Resources for Data Literacy
The single most important tool I’ve found for improving Digital Literacy is Wolfram Alpha. At your fingertips, whether on your phone, tablet, or laptop, you have access to all the world’s readily available data. All you have to do is ask. The best thing I can do to improve data literacy is to teach students (and other adults I know) to question the facts they are being quoted as gospel. Here are a bunch of searches I’ve done recently to verify or refute data someone has told me in conversation.
- Salary for a doctor
- Unemployment in Utah
- Federal deficit
- Calories in a Frappacino vs a Latte
- Crime rate in New York vs Detroit
- Facebook Report (to generate a report of all your Facebook data)
- Gapminder (the software used by Hans Rosling in his many, many TED Talks)
- Worldmapper (territories are scaled/resized according to the subject of interest)
- Measure of America (look at interactive maps and data about Social Science in the U.S.)
- Human Development Reports (explore public data from the United Nations using a variety of visualizations)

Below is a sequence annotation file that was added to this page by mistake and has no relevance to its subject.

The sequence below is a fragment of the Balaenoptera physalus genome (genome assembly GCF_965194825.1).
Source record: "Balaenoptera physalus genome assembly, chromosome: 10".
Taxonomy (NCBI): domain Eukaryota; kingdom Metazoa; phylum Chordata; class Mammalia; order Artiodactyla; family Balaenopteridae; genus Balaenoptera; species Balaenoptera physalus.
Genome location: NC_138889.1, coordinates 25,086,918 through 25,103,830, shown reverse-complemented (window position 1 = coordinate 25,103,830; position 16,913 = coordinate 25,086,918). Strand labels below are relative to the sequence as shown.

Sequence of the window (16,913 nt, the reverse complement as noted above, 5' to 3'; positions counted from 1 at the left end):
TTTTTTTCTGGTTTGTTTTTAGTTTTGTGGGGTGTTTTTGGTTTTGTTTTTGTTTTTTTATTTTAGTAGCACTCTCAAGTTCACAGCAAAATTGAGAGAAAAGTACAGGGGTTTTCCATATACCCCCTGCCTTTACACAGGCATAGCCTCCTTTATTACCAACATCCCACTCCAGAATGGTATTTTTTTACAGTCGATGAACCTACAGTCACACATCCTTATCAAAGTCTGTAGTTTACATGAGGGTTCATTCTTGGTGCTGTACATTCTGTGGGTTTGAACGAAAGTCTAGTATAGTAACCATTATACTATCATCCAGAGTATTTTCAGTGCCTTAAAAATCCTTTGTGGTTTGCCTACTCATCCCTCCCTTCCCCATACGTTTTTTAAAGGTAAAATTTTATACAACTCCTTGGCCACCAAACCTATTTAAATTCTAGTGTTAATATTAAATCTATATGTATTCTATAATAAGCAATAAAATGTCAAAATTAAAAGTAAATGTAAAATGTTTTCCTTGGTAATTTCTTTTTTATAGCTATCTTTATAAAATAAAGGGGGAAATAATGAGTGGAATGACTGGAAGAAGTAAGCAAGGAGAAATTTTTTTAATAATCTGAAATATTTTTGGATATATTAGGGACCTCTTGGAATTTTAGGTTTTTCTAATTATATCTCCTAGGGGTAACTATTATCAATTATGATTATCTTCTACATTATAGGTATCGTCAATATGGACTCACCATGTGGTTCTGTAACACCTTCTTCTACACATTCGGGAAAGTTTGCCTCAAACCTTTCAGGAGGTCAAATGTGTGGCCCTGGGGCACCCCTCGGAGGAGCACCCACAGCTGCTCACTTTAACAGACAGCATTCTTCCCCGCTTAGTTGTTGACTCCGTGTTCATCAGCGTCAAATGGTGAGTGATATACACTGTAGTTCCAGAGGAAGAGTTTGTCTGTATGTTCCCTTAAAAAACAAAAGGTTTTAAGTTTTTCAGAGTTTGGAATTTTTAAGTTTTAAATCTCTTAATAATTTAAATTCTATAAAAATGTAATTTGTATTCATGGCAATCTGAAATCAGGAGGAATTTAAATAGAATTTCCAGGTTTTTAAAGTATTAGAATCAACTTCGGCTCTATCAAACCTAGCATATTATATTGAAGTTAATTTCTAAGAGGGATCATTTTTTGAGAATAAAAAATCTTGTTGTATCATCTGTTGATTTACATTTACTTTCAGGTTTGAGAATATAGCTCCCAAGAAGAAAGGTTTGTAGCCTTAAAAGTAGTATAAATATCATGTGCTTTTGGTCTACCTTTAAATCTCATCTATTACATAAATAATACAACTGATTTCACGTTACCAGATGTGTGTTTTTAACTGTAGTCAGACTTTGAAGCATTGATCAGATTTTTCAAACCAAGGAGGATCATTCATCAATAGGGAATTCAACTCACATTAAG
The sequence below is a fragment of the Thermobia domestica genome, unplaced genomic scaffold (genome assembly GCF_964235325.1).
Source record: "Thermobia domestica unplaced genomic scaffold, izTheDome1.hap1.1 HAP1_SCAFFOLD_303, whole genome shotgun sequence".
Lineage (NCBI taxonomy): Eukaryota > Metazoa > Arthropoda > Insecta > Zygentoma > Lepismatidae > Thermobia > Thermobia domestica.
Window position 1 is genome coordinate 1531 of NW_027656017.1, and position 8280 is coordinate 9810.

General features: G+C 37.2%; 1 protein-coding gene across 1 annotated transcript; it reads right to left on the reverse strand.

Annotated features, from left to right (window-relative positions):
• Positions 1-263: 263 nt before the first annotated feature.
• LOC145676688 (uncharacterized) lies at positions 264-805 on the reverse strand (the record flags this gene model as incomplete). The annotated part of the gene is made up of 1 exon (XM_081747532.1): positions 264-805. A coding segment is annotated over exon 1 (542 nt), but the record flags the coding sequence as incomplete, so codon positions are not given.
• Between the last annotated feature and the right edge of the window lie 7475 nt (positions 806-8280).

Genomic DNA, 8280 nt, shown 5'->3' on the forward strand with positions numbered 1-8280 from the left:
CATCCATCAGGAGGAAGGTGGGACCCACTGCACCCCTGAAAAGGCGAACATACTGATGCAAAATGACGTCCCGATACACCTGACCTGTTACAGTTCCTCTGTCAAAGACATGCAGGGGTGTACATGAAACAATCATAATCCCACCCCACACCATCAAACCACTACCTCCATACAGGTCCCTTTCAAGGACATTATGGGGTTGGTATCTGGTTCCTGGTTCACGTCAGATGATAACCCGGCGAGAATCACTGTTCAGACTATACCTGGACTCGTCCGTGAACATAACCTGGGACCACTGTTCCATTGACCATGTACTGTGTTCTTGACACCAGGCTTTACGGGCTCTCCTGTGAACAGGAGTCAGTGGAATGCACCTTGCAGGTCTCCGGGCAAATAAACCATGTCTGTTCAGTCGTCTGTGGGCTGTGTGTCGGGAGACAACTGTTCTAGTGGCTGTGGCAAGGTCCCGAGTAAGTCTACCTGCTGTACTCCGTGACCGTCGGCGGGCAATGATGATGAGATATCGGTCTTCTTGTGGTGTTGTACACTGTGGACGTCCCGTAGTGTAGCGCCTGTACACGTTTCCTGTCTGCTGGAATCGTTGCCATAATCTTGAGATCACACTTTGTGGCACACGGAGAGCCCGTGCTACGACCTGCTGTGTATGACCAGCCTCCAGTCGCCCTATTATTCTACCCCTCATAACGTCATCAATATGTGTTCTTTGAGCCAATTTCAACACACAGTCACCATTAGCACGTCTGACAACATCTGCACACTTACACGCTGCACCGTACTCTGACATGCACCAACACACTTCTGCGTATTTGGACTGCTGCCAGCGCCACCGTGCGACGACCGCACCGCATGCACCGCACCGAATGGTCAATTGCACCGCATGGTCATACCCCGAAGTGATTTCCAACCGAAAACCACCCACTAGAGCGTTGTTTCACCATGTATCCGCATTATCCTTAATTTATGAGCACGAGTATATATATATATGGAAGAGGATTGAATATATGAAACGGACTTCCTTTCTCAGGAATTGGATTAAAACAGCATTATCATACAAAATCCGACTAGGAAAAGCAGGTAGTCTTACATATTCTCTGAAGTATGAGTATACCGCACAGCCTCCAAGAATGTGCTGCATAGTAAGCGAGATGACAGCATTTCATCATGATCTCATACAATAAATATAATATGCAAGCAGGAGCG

- Visual.ly (create your own infographic around a set of data)
- Many Eyes (from IBM, create a visualization around your data)
- Google Trends (explore how a search term has fared over time)
- Google Correlate (find searches that correlate with real world data)
- Google Fusion Tables (fuse two sets of data together and visualize)
Possibly Related Posts:
- Clickety Click Click: Awful Measures for Learning
- Why high contextual interference?
- Recorded Webinar: Teaching Math in 2020
- AMATYC Keynote Notes: Challenge and Curiosity
- Interdisciplinary Courseware to the Rescue?